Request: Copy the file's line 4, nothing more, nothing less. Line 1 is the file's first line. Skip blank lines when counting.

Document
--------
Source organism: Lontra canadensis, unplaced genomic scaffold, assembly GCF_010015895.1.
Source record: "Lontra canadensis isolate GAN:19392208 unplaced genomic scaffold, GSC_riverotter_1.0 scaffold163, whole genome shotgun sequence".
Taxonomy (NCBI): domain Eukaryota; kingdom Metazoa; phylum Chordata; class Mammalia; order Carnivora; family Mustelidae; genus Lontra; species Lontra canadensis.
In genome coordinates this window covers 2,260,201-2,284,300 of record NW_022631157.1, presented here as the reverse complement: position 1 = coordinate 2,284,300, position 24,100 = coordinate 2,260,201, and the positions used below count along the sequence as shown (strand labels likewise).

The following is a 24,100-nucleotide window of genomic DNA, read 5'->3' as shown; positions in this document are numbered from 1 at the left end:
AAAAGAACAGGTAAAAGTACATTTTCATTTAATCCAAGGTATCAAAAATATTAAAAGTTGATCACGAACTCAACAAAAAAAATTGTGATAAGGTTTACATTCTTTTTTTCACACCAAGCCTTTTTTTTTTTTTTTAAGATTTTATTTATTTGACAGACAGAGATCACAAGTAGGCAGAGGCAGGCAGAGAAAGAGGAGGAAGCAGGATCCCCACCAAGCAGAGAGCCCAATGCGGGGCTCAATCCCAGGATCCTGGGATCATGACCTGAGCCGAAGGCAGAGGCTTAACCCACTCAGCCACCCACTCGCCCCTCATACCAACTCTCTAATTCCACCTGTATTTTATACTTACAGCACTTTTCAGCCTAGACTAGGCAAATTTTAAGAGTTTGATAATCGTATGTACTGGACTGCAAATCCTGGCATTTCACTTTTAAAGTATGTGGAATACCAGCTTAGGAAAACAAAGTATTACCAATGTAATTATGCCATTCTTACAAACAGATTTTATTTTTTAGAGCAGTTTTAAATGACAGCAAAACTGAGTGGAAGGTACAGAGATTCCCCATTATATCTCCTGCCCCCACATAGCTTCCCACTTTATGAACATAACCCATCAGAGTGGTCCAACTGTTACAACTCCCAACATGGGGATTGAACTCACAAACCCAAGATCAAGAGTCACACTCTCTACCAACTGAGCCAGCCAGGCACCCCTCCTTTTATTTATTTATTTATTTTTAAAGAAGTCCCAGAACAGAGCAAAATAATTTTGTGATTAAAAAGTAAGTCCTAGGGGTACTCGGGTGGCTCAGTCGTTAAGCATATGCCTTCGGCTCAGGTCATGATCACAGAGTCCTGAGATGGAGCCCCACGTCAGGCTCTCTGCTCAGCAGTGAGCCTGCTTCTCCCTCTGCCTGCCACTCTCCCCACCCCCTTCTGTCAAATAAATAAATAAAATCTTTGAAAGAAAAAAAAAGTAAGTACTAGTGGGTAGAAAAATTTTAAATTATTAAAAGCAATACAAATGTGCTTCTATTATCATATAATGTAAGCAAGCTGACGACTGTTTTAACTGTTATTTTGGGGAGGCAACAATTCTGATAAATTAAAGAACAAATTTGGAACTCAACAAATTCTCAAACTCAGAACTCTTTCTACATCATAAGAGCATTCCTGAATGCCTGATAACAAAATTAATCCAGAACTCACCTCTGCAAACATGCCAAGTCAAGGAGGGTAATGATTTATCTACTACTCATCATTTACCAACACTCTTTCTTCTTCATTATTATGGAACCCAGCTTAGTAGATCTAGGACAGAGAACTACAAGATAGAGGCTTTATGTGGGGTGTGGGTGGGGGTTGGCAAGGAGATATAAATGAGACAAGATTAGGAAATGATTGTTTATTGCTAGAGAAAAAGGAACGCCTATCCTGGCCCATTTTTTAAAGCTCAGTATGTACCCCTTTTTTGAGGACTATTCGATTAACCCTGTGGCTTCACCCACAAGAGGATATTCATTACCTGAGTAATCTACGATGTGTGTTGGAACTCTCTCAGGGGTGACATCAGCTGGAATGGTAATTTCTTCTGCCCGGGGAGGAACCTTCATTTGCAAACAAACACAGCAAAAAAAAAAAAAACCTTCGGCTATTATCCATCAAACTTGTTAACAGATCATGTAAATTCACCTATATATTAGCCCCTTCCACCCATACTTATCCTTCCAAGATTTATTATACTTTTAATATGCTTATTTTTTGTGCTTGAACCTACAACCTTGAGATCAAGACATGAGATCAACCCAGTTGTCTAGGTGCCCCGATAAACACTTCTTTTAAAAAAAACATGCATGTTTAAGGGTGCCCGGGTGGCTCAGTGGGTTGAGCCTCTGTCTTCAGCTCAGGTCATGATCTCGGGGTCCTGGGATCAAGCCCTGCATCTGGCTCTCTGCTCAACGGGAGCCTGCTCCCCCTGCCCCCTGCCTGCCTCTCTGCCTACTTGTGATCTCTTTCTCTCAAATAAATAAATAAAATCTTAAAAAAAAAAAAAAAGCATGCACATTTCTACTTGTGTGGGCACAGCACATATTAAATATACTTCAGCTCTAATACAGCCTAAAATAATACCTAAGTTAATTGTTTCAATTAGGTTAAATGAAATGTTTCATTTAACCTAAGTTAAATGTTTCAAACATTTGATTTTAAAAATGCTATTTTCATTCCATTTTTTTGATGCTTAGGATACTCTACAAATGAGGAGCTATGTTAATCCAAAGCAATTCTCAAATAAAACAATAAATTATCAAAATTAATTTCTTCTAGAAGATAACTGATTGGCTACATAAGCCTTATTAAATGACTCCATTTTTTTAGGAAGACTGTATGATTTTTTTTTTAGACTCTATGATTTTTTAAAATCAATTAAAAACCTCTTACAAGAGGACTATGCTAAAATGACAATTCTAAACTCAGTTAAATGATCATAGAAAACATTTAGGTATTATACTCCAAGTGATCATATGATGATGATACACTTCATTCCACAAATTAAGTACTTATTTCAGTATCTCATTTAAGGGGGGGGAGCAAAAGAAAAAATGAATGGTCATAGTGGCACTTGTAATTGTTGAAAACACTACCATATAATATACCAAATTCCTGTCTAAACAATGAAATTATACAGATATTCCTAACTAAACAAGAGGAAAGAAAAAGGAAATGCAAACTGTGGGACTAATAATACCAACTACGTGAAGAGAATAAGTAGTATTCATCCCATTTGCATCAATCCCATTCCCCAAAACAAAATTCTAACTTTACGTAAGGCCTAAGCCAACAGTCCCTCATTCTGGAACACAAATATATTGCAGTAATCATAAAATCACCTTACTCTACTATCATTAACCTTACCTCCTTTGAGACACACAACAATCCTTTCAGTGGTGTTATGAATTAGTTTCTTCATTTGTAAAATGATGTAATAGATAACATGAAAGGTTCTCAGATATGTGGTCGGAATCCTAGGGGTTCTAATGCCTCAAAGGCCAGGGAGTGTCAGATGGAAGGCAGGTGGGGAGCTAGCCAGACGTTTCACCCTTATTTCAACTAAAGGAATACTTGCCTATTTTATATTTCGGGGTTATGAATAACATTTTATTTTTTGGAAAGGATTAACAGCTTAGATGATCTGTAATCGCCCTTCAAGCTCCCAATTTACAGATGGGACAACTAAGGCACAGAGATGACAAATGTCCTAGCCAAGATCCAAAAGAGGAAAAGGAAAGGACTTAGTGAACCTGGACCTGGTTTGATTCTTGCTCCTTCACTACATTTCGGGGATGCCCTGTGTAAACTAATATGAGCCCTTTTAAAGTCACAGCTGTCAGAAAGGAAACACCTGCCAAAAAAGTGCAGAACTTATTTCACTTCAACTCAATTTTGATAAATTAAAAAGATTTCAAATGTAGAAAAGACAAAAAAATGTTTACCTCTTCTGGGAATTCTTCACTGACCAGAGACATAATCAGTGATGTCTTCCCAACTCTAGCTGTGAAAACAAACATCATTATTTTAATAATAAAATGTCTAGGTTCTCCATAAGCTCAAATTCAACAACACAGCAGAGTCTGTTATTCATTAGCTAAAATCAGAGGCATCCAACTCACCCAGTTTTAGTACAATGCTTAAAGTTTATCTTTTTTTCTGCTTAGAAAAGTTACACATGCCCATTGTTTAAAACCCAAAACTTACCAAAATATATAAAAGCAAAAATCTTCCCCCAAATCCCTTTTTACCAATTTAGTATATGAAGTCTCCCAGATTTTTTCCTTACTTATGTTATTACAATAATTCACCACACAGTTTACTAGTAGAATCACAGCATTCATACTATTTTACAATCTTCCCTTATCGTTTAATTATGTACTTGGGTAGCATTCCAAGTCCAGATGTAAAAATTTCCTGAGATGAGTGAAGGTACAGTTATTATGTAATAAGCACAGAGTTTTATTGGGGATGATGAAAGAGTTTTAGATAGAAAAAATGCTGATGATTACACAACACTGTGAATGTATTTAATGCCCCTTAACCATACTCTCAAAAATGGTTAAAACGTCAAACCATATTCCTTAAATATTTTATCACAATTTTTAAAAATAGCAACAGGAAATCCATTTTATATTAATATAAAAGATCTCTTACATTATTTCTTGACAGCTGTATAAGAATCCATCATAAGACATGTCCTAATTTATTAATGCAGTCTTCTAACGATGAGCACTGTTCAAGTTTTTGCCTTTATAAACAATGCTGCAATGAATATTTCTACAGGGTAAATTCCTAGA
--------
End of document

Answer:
In genome coordinates this window covers 2,260,201-2,284,300 of record NW_022631157.1, presented here as the reverse complement: position 1 = coordinate 2,284,300, position 24,100 = coordinate 2,260,201, and the positions used below count along the sequence as shown (strand labels likewise).